Details

Beyond Cartesian Dualism


Beyond Cartesian Dualism

Encountering Affect in the Teaching and Learning of Science.
Contemporary Trends and Issues in Science Education, Band 29

von: Steve Alsop

130,89 €

Verlag: Springer
Format: PDF
Veröffentl.: 15.02.2006
ISBN/EAN: 9781402038082
Sprache: englisch
Anzahl Seiten: 198

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Beschreibungen

There is surprisingly little known about affect in science education. Despite periodic forays into monitoring students’ attitudes-toward-science, the effect of affect is too often overlooked. Beyond Cartesian Dualism gathers together contemporary theorizing in this axiomatic area. In fourteen chapters, senior scholars of international standing use their knowledge of the literature and empirical data to model the relationship between cognition and affect in science education. Their revealing discussions are grounded in a broad range of educational contexts including school classrooms, universities, science centres, travelling exhibits and refugee camps, and explore an array of far reaching questions. What is known about science teachers’ and students’ emotions? How do emotions mediate and moderate instruction? How might science education promote psychological resilience? How might educators engage affect as a way of challenging existing inequalities and practices?
This book will be an invaluable resource for anybody interested in science education research and more generally in research on teaching, learning and affect. It offers educators and researchers a challenge, to recognize the mutually constitutive nature of cognition and affect.
General Preface
Acknowledgements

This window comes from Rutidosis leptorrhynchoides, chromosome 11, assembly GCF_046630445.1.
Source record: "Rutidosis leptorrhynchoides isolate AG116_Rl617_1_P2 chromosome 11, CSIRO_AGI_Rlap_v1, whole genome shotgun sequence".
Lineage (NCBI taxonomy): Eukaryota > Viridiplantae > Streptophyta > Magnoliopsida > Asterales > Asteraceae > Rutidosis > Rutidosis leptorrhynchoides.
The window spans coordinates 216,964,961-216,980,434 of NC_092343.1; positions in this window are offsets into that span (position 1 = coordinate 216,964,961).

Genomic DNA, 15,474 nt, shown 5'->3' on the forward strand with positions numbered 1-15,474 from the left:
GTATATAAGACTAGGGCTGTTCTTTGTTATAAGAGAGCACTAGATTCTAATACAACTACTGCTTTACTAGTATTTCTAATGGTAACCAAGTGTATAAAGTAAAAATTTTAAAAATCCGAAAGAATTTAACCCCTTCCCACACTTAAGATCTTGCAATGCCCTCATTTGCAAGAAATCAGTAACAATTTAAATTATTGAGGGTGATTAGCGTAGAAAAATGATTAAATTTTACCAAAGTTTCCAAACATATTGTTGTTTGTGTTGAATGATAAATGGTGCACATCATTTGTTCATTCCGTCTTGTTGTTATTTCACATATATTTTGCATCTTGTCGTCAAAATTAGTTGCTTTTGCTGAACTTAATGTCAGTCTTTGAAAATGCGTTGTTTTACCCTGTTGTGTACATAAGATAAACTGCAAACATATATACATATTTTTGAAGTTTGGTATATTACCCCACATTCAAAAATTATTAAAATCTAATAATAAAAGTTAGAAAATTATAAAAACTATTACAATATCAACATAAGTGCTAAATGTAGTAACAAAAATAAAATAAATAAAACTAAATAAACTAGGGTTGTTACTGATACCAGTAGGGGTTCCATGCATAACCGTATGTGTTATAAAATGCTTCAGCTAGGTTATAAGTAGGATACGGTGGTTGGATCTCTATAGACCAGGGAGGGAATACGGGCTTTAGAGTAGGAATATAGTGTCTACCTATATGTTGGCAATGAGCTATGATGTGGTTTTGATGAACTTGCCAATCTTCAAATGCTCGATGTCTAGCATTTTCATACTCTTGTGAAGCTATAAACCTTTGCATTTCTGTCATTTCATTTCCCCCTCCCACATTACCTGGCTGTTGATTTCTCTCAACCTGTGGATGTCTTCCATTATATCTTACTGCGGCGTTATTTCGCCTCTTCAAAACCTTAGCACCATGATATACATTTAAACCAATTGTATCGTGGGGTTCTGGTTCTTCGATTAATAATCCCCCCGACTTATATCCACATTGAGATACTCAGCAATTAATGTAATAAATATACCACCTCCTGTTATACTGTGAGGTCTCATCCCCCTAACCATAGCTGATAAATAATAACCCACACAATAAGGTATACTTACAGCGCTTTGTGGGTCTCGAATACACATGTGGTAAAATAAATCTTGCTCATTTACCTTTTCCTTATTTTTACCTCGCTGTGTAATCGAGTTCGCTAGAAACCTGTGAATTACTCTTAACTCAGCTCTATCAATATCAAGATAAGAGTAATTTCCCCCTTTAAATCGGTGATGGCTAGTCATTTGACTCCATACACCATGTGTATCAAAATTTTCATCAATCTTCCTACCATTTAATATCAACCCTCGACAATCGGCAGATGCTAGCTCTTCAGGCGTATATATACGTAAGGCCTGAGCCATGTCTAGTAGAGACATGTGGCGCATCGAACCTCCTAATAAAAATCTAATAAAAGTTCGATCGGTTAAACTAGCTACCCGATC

Contributors
Introduction: Science Education and Affect. Bridging the Cartesian divide: Science education and affect-Steve Alsop. The importance of affect in science education-Michael J. Reiss. Incalculable Precision: Psychoanalysis and the measure of emotion-Alice Pitt.-
Section One: Students’ Attitudes, Hopes and Dispositions. Attitudes toward science: A review of the field -Martina Nieswandt. The shifting roles of acceptance and dispositions in understanding biological evolution-Sherry Southerland and Gale Sinatra. Empowered for action? How do young people relate to environmental challenges?-Camilla Schreiner and Svein Sjøberg.-
Section Two: Teaching, Learning and Affect. Student learning in science classrooms: What role does motivation play-Christina Rhee, Toni Kempler, Akane Zusho, Brian Coppola and Paul Pintrich. Practical work and the affective domain: What do we know, what should we ask and what is worth exploring further-Jerry Wellington. Museums, affect and cognition: The view from another window-Lynn Dierking. Emotions and science teaching: Present research and future agendas-Michalinos Zembylas.-
Section Three: Pedagogical Interventions. Active science for child refugees-Frederic Perrier. Orchestrating the confluence: A discussion of science, passion and poetry-Michael Watts. From despair to success: A case study of support and transformation in an elementary science practicum-Bonnie Shapiro. Emotional development, science and co-education-Brian Matthews.
There is surprisingly little known about affect in science education. Despite periodic forays into monitoring students’ attitudes-toward-science, the effect of affect is too often overlooked. Beyond Cartesian Dualism gathers together contemporary theorizing in this axiomatic area. In fourteen chapters, senior scholars of international standing use their knowledge of the literature and empirical data to model the relationship between cognition and affect in science education. Their revealing discussions are grounded in a broad range of educational contexts including school classrooms, universities, science centres, travelling exhibits and refugee camps, and explore an array of far reaching questions. What is known about science teachers’ and students’ emotions? How do emotions mediate and moderate instruction? How might science education promote psychological
resilience? How might educators engage affect as a way of challenging existing inequalities and practices?

This book will be an invaluable resource for anybody interested in science education research and more generally in research on teaching, learning and affect. It offers educators and researchers a challenge, to recognize the mutually constitutive nature of cognition and affect.

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